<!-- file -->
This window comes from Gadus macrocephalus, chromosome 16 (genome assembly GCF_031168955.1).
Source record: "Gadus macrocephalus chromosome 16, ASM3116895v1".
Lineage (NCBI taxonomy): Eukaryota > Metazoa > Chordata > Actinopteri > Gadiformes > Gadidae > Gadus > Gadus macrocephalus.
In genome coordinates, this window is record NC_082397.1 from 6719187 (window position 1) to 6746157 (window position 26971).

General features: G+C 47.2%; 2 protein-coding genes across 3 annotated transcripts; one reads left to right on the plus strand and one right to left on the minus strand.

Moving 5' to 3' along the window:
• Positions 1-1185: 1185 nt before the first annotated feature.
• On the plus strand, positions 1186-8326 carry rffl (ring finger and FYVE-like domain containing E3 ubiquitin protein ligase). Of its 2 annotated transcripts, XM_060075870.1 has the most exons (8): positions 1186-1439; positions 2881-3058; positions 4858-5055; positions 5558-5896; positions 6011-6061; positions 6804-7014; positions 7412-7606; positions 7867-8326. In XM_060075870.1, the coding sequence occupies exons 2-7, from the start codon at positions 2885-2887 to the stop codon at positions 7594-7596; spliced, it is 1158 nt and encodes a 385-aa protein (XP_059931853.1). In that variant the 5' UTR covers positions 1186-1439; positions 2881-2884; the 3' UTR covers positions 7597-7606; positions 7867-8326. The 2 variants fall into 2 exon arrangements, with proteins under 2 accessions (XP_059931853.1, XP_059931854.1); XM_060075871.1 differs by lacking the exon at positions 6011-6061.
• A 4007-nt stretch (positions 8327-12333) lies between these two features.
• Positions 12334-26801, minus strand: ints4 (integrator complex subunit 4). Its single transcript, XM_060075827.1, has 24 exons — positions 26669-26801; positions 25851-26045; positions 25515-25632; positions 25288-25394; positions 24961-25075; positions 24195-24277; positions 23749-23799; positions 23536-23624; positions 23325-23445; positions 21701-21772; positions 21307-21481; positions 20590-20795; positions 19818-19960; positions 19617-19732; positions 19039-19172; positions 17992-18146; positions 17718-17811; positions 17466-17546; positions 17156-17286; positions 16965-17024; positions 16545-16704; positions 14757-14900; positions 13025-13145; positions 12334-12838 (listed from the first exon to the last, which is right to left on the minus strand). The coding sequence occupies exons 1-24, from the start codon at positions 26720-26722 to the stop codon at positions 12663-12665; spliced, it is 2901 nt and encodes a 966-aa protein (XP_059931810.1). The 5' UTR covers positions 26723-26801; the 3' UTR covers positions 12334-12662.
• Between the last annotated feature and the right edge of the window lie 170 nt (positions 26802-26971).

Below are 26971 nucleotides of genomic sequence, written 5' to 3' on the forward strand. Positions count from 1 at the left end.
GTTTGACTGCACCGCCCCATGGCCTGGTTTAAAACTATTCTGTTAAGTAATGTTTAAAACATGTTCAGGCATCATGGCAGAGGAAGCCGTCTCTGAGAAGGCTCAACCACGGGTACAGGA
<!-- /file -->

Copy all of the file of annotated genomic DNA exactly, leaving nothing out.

This window comes from Gadus macrocephalus, chromosome 16 (genome assembly GCF_031168955.1).
Source record: "Gadus macrocephalus chromosome 16, ASM3116895v1".
Lineage (NCBI taxonomy): Eukaryota > Metazoa > Chordata > Actinopteri > Gadiformes > Gadidae > Gadus > Gadus macrocephalus.
In genome coordinates, this window is record NC_082397.1 from 6719187 (window position 1) to 6746157 (window position 26971).

General features: G+C 47.2%; 2 protein-coding genes across 3 annotated transcripts; one reads left to right on the plus strand and one right to left on the minus strand.

Moving 5' to 3' along the window:
• Positions 1-1185: 1185 nt before the first annotated feature.
• On the plus strand, positions 1186-8326 carry rffl (ring finger and FYVE-like domain containing E3 ubiquitin protein ligase). Of its 2 annotated transcripts, XM_060075870.1 has the most exons (8): positions 1186-1439; positions 2881-3058; positions 4858-5055; positions 5558-5896; positions 6011-6061; positions 6804-7014; positions 7412-7606; positions 7867-8326. In XM_060075870.1, the coding sequence occupies exons 2-7, from the start codon at positions 2885-2887 to the stop codon at positions 7594-7596; spliced, it is 1158 nt and encodes a 385-aa protein (XP_059931853.1). In that variant the 5' UTR covers positions 1186-1439; positions 2881-2884; the 3' UTR covers positions 7597-7606; positions 7867-8326. The 2 variants fall into 2 exon arrangements, with proteins under 2 accessions (XP_059931853.1, XP_059931854.1); XM_060075871.1 differs by lacking the exon at positions 6011-6061.
• A 4007-nt stretch (positions 8327-12333) lies between these two features.
• Positions 12334-26801, minus strand: ints4 (integrator complex subunit 4). Its single transcript, XM_060075827.1, has 24 exons — positions 26669-26801; positions 25851-26045; positions 25515-25632; positions 25288-25394; positions 24961-25075; positions 24195-24277; positions 23749-23799; positions 23536-23624; positions 23325-23445; positions 21701-21772; positions 21307-21481; positions 20590-20795; positions 19818-19960; positions 19617-19732; positions 19039-19172; positions 17992-18146; positions 17718-17811; positions 17466-17546; positions 17156-17286; positions 16965-17024; positions 16545-16704; positions 14757-14900; positions 13025-13145; positions 12334-12838 (listed from the first exon to the last, which is right to left on the minus strand). The coding sequence occupies exons 1-24, from the start codon at positions 26720-26722 to the stop codon at positions 12663-12665; spliced, it is 2901 nt and encodes a 966-aa protein (XP_059931810.1). The 5' UTR covers positions 26723-26801; the 3' UTR covers positions 12334-12662.
• Between the last annotated feature and the right edge of the window lie 170 nt (positions 26802-26971).

Below are 26971 nucleotides of genomic sequence, written 5' to 3' on the forward strand. Positions count from 1 at the left end.
GTTTGACTGCACCGCCCCATGGCCTGGTTTAAAACTATTCTGTTAAGTAATGTTTAAAACATGTTCAGGCATCATGGCAGAGGAAGCCGTCTCTGAGAAGGCTCAACCACGGGTACAGGA